But there is another thing that we need to do more of. Chill out. Relax. Smile. Have fun. Laugh. Guffaw. Whatever it takes - crack a smile. My rule of thumb when it comes to work is this: if's it's not fun, then stop doing it and find something that is. Or find a way to make it fun.

I am talking about enjoyment. Letting go. Being creative. Exercising the other side of the mind. Releasing some joy from within. Somehow in the world of adult-hood, we have forgotten how to play.

And this, I believe with all my heart, is the reason that we struggle with work and why it feels like work sometimes.

Now, I am an experience play-planner so I believe I can impart some wisdom here. A couple years ago, I co-developed an entertainment / sports venture that was all about play. It was an indoor race track concept that my husband was in love with, and that I helped create the business plan. The whole concept was about play. The plan included corporate events, where people could bring their teams and play and then break for their meeting. It was brilliant and there are not many places for adults to play and work.

Play requires trust. Letting go is cathartic. But most people don't let go unless they feel comfortable. But friends, you gotta let go, and the majority have to let go all at once. That is the only way to get over the awkwardness.

A couple years ago, we had a department party at a local pub after hours. We invited everyone. We sang, danced and just had a blast. That fun night actually was the beginning of a very productive team environment. After that, we smiled at each other more, and we laughed a little more, and yes, we actually worked together better because we showed each other the human side of ourselves.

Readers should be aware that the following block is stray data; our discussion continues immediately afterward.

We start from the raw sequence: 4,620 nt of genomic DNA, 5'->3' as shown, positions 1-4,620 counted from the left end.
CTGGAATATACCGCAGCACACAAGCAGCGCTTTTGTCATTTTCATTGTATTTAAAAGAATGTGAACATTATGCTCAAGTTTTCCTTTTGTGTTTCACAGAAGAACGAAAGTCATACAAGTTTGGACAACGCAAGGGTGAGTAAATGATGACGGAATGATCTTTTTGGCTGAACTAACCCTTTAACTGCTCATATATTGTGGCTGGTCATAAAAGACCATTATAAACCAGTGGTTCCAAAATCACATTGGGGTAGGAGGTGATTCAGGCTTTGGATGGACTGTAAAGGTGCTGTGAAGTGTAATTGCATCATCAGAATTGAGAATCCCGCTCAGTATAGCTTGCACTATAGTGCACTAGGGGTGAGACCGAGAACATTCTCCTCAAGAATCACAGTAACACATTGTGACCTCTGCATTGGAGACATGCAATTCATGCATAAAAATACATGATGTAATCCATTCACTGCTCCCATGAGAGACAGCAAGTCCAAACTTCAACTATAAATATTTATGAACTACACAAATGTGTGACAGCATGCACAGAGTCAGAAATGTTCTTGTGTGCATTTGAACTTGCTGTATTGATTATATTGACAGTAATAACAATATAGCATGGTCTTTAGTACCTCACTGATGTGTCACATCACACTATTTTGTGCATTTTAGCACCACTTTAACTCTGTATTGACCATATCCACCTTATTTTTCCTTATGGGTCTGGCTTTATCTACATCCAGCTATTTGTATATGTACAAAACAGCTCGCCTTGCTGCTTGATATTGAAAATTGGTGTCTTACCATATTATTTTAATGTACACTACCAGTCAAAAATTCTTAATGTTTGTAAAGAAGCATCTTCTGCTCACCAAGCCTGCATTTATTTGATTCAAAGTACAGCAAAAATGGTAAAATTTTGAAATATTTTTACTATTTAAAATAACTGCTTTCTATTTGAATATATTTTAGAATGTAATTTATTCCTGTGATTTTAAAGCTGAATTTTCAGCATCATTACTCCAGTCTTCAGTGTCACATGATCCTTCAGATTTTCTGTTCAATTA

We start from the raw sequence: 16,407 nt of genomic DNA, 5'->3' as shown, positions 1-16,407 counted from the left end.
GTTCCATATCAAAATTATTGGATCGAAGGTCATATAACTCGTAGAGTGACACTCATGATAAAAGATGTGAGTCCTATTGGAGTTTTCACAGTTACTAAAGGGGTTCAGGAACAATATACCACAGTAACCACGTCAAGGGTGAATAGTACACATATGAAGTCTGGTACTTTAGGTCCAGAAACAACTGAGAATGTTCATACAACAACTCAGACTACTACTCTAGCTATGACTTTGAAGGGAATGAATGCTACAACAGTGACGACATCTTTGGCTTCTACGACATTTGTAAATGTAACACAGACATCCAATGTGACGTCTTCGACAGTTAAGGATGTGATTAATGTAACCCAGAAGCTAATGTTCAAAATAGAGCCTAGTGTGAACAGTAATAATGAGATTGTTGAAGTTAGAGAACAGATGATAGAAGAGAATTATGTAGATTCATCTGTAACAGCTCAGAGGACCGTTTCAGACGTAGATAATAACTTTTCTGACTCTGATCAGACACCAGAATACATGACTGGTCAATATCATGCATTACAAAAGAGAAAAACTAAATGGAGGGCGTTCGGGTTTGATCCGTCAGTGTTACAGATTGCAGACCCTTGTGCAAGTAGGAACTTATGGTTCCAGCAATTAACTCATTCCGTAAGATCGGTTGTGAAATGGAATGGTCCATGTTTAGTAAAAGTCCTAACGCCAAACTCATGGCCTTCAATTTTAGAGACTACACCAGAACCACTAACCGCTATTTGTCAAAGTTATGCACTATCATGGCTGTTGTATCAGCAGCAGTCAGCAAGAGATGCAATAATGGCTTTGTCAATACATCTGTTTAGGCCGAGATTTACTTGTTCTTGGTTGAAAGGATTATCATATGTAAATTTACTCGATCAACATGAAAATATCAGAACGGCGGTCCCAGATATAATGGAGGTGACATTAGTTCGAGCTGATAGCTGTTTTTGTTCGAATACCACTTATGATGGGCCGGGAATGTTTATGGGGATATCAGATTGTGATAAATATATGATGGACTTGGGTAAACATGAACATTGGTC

Play also helps us get through the times when work is intense. In fact, if you work in a high stress environment, you gotta play. When I was in journalism school the environment was intense. 25 students competing for stories, equipment and deadlines. It was very competitive to the point where we really didn't like each other most of the time. But every 3 weeks, religiously, we would have a party at some one's house, and danced, imbibed in spirits, and just get silly. We survived J-school, and I believe it was because we learned how to play together and work together.

So go play. Dance more. Smile more. Be entertaining. Be entertained.

Tuesday, October 6, 2009

Pass the Ketchup, Please

I have a big plate of words. About 2 years ago, I wrote a blog entry called "Structure Schmucture" through which I espoused my theory that traditional structure was not that important if it is possible to work horizontally across the organization.

Kind of like working in projects, where you pull in the subject matter experts and everyone does their part in executing a well designed plan. The team is held together by a plan of what will be accomplished, with his or her accountability outlined. The team comes together regularly to review progress and makes adjustments along the way.

While I still agree that is the ideal way of working, I have come to the most humble conclusion that I am . . . wrong. Recently I realized that this state of Nirvana that I wrote about can only exist if the fundamentals of leadership accountability are in place.

Without going textbook on you, people need to know what their job is so they can do it. One must not take the org chart for granted. It is the holy grail of the disorganized or discombobulated. The org chart defines the box that each person occupies so that person can do their job.

Org charts are more than a place to hang one's corporate hat; org charts are the place where one's purpose and value to the organization is formed, and org charts define the home team. Coming up with the org chart is not easy because there are people involved. Feelings. Lives. Livelihoods.

So I find myself eating my words, as I realize that defining structure is hard to do sometimes, and so important if it's not in place.

Do we have any Tabasco?

Monday, October 5, 2009

So this is Christmas . . .

This time of year life tends to get a bit heavy. We are up to our ying yang (yes that's a word) in hopes and expectations, timelines and details. The great part of this season is people tend to get together to celebrate; the not so great part is what we put ourselves through to "celebrate."

And sometimes people are sad because they just fall short of the fairy tale experience that Christmas has been sold to be. This time of year can be difficult for some as well. Many people do not have the resources to make sure their children have gifts to open, or a special dinner. Many people are sad this time of year because we miss those who cannot be with us.

So if you can, extend a helping hand to someone who could use it. Even if it's just a hug.